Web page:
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Excel 2003 Essential Training with Mark Swift is a movie-based workshop for users who are new to working with spreadsheets, or those wanting to improve their skills. This workshop begins with a basic overview of the application and quickly advances to cover useful formulas, functions, techniques for enhancing spreadsheets, charts, and much more. Exercise files accompany the training, allowing you to follow along and learn at your own pace.
People often associate formulas with numbers only, and that's a big misconception. Here in Microsoft Excel, you can work with text and perform certain calculations, checks, and really enhance the power and flexibility of your spreadsheet. Let's open up the Student Folders again, and here in Chapter 16 you'll find another version of Quarterly_Sales. The first thing we're going to look at is comparing two pieces of text, and in order to do that, let's go to the Bonuses tab. You'll remember that this is a summary of bonuses for an individual employee. Well, if we want to check who that employee is and then take an action on that, we can use the If statement combined with this formula, but first let me just show you the formula. You could say equals, there starts our formula, A1, so the value that's in A1, does it equal, and you can refer to another cell, or in this case I'm going to refer to my name, and the value is true. This statement, this version of the formula is not case sensitive. So if I change the value in A1 to mark swift, it remains true. Let me put that back.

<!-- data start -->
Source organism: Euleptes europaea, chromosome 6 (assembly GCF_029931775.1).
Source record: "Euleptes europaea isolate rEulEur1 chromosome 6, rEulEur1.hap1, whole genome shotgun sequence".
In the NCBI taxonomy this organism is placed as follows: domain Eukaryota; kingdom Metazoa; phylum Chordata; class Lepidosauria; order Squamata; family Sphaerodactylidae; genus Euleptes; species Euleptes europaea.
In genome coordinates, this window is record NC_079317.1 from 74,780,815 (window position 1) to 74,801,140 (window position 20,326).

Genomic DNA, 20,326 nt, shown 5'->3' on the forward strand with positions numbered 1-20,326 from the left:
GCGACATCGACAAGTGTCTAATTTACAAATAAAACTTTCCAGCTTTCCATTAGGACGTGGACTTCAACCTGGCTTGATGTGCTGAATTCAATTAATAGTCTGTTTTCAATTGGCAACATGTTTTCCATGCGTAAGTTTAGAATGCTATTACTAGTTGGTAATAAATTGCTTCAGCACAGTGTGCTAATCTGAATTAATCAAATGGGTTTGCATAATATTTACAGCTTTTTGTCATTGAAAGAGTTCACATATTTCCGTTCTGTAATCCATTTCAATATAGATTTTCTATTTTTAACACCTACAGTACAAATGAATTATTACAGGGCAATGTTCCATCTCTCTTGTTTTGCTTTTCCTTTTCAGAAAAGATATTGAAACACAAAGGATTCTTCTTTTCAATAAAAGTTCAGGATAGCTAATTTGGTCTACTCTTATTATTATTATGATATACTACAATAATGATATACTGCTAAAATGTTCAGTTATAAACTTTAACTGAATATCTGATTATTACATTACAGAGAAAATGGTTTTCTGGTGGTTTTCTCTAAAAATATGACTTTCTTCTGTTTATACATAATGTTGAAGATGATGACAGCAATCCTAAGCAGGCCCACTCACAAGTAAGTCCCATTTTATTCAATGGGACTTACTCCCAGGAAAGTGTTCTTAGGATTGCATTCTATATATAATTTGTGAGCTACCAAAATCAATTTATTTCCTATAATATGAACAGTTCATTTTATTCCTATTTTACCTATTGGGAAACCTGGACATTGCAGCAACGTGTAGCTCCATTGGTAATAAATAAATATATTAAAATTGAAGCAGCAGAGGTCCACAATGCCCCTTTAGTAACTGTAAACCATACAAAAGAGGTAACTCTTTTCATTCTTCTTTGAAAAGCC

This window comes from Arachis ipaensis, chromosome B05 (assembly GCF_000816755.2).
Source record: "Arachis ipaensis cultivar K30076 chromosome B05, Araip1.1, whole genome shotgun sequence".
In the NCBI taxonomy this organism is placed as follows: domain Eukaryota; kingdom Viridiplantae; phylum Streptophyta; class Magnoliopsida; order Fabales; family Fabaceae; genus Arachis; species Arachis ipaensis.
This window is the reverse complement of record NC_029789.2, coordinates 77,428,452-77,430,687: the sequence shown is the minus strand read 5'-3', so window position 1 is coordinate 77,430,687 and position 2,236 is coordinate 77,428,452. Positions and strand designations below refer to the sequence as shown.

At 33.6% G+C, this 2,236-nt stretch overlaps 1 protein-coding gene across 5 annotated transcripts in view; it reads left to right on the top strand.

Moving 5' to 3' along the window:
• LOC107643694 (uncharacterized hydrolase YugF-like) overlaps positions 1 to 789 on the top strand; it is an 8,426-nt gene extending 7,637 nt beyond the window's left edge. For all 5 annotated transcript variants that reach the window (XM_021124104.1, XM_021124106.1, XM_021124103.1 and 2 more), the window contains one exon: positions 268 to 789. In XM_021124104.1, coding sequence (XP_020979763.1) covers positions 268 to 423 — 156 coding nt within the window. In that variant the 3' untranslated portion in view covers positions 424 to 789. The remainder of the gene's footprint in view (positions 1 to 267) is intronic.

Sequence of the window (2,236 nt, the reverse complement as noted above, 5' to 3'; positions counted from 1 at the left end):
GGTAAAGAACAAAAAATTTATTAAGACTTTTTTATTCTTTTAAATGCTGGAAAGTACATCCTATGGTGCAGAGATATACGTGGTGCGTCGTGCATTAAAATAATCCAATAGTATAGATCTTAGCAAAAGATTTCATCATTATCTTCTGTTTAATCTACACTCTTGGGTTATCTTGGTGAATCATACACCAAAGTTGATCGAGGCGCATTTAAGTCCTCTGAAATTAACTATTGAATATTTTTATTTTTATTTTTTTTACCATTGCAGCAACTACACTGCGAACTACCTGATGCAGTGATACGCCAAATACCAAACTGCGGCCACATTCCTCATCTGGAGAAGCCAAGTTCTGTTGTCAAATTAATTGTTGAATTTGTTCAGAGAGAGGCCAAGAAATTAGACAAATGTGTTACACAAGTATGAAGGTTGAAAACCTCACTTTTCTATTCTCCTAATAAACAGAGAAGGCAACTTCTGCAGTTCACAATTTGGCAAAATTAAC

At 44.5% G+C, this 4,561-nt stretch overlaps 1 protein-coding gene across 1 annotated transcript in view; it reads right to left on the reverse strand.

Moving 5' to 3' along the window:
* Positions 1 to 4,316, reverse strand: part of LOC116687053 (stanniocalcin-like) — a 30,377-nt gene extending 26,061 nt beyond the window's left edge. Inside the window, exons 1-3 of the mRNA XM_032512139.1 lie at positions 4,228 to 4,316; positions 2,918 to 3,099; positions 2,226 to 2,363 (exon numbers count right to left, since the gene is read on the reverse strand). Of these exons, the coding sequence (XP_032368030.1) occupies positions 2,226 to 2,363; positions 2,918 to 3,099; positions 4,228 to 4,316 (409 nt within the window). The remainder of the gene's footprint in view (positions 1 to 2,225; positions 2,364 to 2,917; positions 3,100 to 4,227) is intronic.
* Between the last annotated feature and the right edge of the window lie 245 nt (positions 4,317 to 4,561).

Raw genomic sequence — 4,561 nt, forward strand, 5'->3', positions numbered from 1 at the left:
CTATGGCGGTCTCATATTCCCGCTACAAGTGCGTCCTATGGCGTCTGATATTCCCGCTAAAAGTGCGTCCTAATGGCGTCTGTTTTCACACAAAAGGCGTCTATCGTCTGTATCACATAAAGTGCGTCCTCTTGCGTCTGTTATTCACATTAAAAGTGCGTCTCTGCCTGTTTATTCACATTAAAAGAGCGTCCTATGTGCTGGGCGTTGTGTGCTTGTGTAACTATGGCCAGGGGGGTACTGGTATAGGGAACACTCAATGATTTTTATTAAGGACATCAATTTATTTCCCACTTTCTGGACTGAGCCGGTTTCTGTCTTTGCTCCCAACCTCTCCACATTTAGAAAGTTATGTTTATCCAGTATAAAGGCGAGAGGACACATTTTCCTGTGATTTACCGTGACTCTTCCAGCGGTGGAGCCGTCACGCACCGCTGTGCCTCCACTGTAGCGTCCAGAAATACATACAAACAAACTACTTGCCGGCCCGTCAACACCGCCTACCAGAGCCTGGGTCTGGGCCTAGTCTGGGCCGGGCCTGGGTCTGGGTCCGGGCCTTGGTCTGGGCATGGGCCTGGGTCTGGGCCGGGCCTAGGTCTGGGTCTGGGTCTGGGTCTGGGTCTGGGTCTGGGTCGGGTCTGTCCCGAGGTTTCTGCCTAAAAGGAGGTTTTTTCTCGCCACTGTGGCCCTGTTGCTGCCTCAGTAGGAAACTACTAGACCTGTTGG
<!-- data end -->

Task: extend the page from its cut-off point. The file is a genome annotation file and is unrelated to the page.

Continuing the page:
There's a function you can call on that is case sensitive. If you'll go up here and change the layout of the statement to be EXACT, and within brackets we just need to separate the two statements we're comparing with a comma, and Enter. Again that's true because the text I'm comparing against is capital M, a, r, k, space, capital S, w, i, f, t. Let's go up here and change the value in A1 to the all lowercase version of my name, and now you'll see that it's false. And we'll return that. I hope you can see the power of this formula even though it only returns a true or a false, which is a 1 or a 0, a yes or a no, that decision can go a long way towards creating an action. Let's combine it with the If statement. Let's say =if brackets, now we have the logical task, I love this help dialog box, a1 = Mark Swift, then make it 1000. If it's false make it 10. Close that off in brackets. So essentially what it says is if this comparison is true, then do this, and if it's false do this. If the value in A1 equals Mark Swift, then return the result 1000. If not return the result 10.
Right now the value is 1000, and since it's not case-sensitive, it won't matter if I change it to lowercase, so let's change it to different name, and now the value is 10. This is an oversimplified example, but I'm sure you can see how you can apply this within your own spreadsheet to look at text values and based on the result, return different values that get used in formulas.
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